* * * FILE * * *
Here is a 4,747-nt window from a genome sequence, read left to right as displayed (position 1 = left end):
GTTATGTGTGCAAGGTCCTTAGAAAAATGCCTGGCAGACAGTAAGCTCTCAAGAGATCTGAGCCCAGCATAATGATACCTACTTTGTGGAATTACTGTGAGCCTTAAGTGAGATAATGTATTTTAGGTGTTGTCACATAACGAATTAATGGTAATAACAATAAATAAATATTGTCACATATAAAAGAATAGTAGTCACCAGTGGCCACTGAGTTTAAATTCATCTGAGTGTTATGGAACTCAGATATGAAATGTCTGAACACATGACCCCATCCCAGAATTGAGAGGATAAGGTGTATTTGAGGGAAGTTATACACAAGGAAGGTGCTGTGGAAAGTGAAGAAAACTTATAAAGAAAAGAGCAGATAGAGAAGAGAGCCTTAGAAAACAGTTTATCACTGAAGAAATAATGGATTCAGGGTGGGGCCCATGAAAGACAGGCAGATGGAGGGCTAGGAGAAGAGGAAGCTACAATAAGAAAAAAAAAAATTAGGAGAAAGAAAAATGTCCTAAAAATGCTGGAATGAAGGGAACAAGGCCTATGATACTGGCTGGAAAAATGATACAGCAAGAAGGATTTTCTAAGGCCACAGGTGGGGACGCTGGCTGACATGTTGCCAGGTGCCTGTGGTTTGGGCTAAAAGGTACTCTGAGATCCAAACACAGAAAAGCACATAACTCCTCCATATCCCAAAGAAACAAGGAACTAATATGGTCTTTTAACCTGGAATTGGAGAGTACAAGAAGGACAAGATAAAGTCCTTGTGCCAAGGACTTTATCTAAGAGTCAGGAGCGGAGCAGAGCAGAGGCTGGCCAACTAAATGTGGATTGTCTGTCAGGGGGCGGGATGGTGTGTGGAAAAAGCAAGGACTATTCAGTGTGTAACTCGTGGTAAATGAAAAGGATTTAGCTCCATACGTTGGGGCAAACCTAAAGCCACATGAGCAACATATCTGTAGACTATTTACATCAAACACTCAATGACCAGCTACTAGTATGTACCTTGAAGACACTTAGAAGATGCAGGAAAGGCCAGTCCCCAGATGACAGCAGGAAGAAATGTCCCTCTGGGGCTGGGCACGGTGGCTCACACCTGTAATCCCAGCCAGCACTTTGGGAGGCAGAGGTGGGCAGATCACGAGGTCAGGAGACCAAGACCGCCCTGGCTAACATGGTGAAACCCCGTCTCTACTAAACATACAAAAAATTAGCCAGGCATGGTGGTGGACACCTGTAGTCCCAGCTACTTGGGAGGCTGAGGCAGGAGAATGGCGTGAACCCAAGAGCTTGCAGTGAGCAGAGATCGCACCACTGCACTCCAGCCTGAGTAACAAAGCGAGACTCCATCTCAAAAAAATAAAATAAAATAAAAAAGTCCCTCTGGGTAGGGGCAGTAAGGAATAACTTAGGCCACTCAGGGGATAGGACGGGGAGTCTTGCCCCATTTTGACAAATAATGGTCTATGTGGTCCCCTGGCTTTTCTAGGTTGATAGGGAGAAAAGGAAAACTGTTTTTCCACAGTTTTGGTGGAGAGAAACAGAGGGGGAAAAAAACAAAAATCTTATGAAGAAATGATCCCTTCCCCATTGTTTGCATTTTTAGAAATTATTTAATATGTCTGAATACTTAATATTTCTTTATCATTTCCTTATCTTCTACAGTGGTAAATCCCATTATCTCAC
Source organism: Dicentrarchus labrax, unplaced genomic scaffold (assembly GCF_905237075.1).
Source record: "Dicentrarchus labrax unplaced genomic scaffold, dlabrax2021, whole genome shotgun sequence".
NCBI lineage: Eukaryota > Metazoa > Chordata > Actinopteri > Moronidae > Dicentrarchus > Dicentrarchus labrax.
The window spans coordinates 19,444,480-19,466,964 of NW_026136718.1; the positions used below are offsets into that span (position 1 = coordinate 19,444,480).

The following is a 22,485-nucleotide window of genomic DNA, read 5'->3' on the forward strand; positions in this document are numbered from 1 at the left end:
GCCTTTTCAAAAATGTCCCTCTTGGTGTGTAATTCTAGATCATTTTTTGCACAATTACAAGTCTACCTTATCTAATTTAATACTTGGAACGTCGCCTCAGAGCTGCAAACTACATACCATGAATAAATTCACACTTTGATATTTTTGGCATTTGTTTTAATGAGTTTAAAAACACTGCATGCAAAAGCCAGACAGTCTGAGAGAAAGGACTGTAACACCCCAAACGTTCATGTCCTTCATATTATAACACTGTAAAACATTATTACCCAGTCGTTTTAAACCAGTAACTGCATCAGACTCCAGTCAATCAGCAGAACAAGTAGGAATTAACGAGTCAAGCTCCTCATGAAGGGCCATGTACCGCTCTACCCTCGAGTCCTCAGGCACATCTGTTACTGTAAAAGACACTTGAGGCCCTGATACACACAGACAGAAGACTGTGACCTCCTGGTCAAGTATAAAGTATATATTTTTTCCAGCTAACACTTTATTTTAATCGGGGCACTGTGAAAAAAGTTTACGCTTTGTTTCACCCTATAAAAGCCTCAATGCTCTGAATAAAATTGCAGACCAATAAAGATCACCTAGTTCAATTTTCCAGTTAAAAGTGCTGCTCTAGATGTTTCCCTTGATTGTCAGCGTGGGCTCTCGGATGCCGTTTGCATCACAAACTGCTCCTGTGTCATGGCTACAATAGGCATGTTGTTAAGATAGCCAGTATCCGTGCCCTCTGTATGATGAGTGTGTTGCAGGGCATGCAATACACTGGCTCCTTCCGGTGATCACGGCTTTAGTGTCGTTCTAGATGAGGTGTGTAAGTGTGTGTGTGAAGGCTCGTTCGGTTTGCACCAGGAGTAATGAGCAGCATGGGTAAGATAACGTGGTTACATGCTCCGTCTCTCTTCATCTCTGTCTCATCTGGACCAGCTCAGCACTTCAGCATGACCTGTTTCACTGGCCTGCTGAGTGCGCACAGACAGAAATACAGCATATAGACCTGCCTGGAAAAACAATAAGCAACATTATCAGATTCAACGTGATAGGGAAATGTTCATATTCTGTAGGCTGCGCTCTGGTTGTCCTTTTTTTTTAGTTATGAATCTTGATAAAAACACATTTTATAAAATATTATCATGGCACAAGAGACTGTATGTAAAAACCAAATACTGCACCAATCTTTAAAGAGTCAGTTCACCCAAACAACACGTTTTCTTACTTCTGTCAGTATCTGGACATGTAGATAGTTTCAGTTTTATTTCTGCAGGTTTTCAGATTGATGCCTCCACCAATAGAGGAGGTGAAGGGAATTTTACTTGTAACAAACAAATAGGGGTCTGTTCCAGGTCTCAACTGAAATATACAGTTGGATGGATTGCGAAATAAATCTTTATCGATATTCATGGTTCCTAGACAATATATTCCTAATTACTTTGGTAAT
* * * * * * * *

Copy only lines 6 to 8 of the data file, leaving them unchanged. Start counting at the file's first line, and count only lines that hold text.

The window spans coordinates 19,444,480-19,466,964 of NW_026136718.1; the positions used below are offsets into that span (position 1 = coordinate 19,444,480).

The following is a 22,485-nucleotide window of genomic DNA, read 5'->3' on the forward strand; positions in this document are numbered from 1 at the left end:
GCCTTTTCAAAAATGTCCCTCTTGGTGTGTAATTCTAGATCATTTTTTGCACAATTACAAGTCTACCTTATCTAATTTAATACTTGGAACGTCGCCTCAGAGCTGCAAACTACATACCATGAATAAATTCACACTTTGATATTTTTGGCATTTGTTTTAATGAGTTTAAAAACACTGCATGCAAAAGCCAGACAGTCTGAGAGAAAGGACTGTAACACCCCAAACGTTCATGTCCTTCATATTATAACACTGTAAAACATTATTACCCAGTCGTTTTAAACCAGTAACTGCATCAGACTCCAGTCAATCAGCAGAACAAGTAGGAATTAACGAGTCAAGCTCCTCATGAAGGGCCATGTACCGCTCTACCCTCGAGTCCTCAGGCACATCTGTTACTGTAAAAGACACTTGAGGCCCTGATACACACAGACAGAAGACTGTGACCTCCTGGTCAAGTATAAAGTATATATTTTTTCCAGCTAACACTTTATTTTAATCGGGGCACTGTGAAAAAAGTTTACGCTTTGTTTCACCCTATAAAAGCCTCAATGCTCTGAATAAAATTGCAGACCAATAAAGATCACCTAGTTCAATTTTCCAGTTAAAAGTGCTGCTCTAGATGTTTCCCTTGATTGTCAGCGTGGGCTCTCGGATGCCGTTTGCATCACAAACTGCTCCTGTGTCATGGCTACAATAGGCATGTTGTTAAGATAGCCAGTATCCGTGCCCTCTGTATGATGAGTGTGTTGCAGGGCATGCAATACACTGGCTCCTTCCGGTGATCACGGCTTTAGTGTCGTTCTAGATGAGGTGTGTAAGTGTGTGTGTGAAGGCTCGTTCGGTTTGCACCAGGAGTAATGAGCAGCATGGGTAAGATAACGTGGTTACATGCTCCGTCTCTCTTCATCTCTGTCTCATCTGGACCAGCTCAGCACTTCAGCATGACCTGTTTCACTGGCCTGCTGAGTGCGCACAGACAGAAATACAGCATATAGACCTGCCTGGAAAAACAATAAGCAACATTATCAGATTCAACGTGATAGGGAAATGTTCATATTCTGTAGGCTGCGCTCTGGTTGTCCTTTTTTTTTAGTTATGAATCTTGATAAAAACACATTTTATAAAATATTATCATGGCACAAGAGACTGTATGTAAAAACCAAATACTGCACCAATCTTTAAAGAGTCAGTTCACCCAAACAACACGTTTTCTTACTTCTGTCAGTATCTGGACATGTAGATAGTTTCAGTTTTATTTCTGCAGGTTTTCAGATTGATGCCTCCACCAATAGAGGAGGTGAAGGGAATTTTACTTGTAACAAACAAATAGGGGTCTGTTCCAGGTCTCAACTGAAATATACAGTTGGATGGATTGCGAAATAAATCTTTATCGATATTCATGGTTCCTAGACAATATATTCCTAATTACTTTGGTAAT